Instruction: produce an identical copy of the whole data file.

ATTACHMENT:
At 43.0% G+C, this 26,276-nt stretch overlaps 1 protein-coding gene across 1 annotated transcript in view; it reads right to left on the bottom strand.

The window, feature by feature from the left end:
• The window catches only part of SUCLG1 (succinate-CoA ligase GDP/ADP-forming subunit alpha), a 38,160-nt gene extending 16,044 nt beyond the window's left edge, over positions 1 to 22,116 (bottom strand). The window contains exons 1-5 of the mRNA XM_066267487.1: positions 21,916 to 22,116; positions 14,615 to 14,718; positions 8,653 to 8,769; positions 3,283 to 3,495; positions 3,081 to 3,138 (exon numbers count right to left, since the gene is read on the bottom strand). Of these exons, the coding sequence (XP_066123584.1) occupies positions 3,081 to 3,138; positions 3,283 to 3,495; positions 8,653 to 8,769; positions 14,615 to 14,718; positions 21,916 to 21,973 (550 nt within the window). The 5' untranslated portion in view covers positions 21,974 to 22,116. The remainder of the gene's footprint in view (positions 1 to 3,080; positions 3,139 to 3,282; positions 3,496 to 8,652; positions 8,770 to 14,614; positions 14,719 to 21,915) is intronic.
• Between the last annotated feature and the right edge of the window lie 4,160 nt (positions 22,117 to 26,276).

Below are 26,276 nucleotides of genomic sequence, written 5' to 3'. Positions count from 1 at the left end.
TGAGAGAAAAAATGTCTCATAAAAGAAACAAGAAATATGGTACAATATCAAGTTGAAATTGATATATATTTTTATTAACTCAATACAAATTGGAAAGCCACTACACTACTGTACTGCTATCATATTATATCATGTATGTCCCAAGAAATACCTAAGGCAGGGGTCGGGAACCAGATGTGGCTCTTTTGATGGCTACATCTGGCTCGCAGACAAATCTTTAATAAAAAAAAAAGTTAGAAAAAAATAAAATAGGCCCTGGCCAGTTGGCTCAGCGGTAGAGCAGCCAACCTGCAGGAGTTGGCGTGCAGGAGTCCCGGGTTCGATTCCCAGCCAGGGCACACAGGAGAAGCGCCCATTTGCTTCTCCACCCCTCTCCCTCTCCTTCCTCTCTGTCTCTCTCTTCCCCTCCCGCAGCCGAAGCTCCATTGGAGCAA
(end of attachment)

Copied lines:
At 43.0% G+C, this 26,276-nt stretch overlaps 1 protein-coding gene across 1 annotated transcript in view; it reads right to left on the bottom strand.

The window, feature by feature from the left end:
• The window catches only part of SUCLG1 (succinate-CoA ligase GDP/ADP-forming subunit alpha), a 38,160-nt gene extending 16,044 nt beyond the window's left edge, over positions 1 to 22,116 (bottom strand). The window contains exons 1-5 of the mRNA XM_066267487.1: positions 21,916 to 22,116; positions 14,615 to 14,718; positions 8,653 to 8,769; positions 3,283 to 3,495; positions 3,081 to 3,138 (exon numbers count right to left, since the gene is read on the bottom strand). Of these exons, the coding sequence (XP_066123584.1) occupies positions 3,081 to 3,138; positions 3,283 to 3,495; positions 8,653 to 8,769; positions 14,615 to 14,718; positions 21,916 to 21,973 (550 nt within the window). The 5' untranslated portion in view covers positions 21,974 to 22,116. The remainder of the gene's footprint in view (positions 1 to 3,080; positions 3,139 to 3,282; positions 3,496 to 8,652; positions 8,770 to 14,614; positions 14,719 to 21,915) is intronic.
• Between the last annotated feature and the right edge of the window lie 4,160 nt (positions 22,117 to 26,276).

Below are 26,276 nucleotides of genomic sequence, written 5' to 3'. Positions count from 1 at the left end.
TGAGAGAAAAAATGTCTCATAAAAGAAACAAGAAATATGGTACAATATCAAGTTGAAATTGATATATATTTTTATTAACTCAATACAAATTGGAAAGCCACTACACTACTGTACTGCTATCATATTATATCATGTATGTCCCAAGAAATACCTAAGGCAGGGGTCGGGAACCAGATGTGGCTCTTTTGATGGCTACATCTGGCTCGCAGACAAATCTTTAATAAAAAAAAAAGTTAGAAAAAAATAAAATAGGCCCTGGCCAGTTGGCTCAGCGGTAGAGCAGCCAACCTGCAGGAGTTGGCGTGCAGGAGTCCCGGGTTCGATTCCCAGCCAGGGCACACAGGAGAAGCGCCCATTTGCTTCTCCACCCCTCTCCCTCTCCTTCCTCTCTGTCTCTCTCTTCCCCTCCCGCAGCCGAAGCTCCATTGGAGCAA